TODAY’S PORN … What ALL Adults, Teens and Parents NEED to Understand About High-Speed Internet Porn

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Recently I have met more and more people whose lives have been captured by internet porn.  They describe themselves compulsively preoccupied, seeped in cycles of shame and secrecy, and for many men, dealing with an inability to perform with their partner(s). I have also met many physicians who describe an alarming rise in reports of erectile dysfunction (ED) in men in their twenties and thirties – ages rarely seen before. These forms of ED are not responsive to medications like Viagra because the issue is not circulatory.

There are two primary issues with high-speed internet porn that are critical to understand and become educated. One, the rate of speed at which erotic images can be delivered is different than past forms of erotic imagery. This rate of incoming imagery can alter brain chemistry for some men and alter the functioning of the pleasure center of the brain, creating other changes in body and sexual function. Two, for some, an increasing amount of extreme images are sought, and in heterosexual porn, in particular, we see more violent and humiliating images are now easily available.  These images are being sought by regular adult internet porn users but are also easily found by children. This means it is common for a child’s first exposure to a sexual image to be a violent and traumatizing scene. The average age a child is seeing pornography is age 9.  Many children are becoming sexually traumatized by an erotic image or scene without anyone knowing. This is shaping sexual ideas, sexual tastes, and one’s sexual self-esteem. If a child is not provided safe and open conversations about sexual issues combined with ongoing positive and realistic sex and relationship education, many children will receive all of their “sex education” (which may be traumatic, disturbing and dysfunctional in real-life), from hard-core internet pornography.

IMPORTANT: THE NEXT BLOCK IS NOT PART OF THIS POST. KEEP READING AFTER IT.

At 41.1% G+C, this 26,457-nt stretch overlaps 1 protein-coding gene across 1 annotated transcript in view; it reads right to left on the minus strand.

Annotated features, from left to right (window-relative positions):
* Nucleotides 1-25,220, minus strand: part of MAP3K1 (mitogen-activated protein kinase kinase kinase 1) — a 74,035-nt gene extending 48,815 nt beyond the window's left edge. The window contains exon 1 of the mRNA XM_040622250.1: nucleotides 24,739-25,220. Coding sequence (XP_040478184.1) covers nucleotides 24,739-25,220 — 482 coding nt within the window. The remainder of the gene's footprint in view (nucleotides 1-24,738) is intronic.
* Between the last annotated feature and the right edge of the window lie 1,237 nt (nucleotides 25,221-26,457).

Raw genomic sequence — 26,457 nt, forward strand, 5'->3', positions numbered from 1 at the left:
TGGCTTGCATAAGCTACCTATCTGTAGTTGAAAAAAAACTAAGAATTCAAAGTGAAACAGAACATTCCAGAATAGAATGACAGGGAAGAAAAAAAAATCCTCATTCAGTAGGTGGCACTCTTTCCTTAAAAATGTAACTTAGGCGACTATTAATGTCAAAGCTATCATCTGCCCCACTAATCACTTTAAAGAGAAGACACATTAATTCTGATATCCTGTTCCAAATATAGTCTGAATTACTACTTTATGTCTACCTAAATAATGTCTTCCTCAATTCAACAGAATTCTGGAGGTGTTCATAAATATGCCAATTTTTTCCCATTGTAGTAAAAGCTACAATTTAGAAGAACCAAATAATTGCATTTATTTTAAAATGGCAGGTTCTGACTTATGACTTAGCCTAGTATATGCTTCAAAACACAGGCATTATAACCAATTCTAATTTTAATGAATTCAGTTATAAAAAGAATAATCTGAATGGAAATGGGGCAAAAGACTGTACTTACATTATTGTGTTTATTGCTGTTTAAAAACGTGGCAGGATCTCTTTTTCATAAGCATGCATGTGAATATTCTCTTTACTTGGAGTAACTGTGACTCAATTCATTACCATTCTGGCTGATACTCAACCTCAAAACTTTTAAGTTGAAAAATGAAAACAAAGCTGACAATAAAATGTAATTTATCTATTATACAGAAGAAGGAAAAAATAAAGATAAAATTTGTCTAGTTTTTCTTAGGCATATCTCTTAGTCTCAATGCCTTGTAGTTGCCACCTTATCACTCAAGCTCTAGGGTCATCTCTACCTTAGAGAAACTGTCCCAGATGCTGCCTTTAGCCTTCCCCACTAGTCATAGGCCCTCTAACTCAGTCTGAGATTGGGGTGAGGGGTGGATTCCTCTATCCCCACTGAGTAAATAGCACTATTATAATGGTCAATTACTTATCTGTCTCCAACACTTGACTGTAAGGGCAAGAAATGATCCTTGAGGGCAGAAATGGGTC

Here is a 50-minute documentary, PORN ON THE BRAIN, recently released in Britain examining the issue.  I would recommend watching this and discussing it with a group of friends.  While controversial, it is interesting to be aware as a parent. I will say here, however, what I am not saying, is all porn is wrong or bad or destructive.  It is contextual.  If you are an adult, making an adult decision, with the full facility of knowledge and with full consent, then you have the ability to protect yourself and decide for yourself what is pleasurable and ok for you.  However, what we know from research, is for a child to grow up with the best chance of a strong and healthy sexuality, he/she needs to be given age-appropriate sex education about their bodies, sexual development, gender, consent and relational development each year during their developing years.  This is an ongoing, weekly, well-integrated conversation. This is NOT “a talk” you have once. It is a hundred, or better yet, a thousand, one-minute conversations all along the way.  Your child needs to see you as a resource to their full development, including their sexual development.  The question you must ask yourself as a parent is this: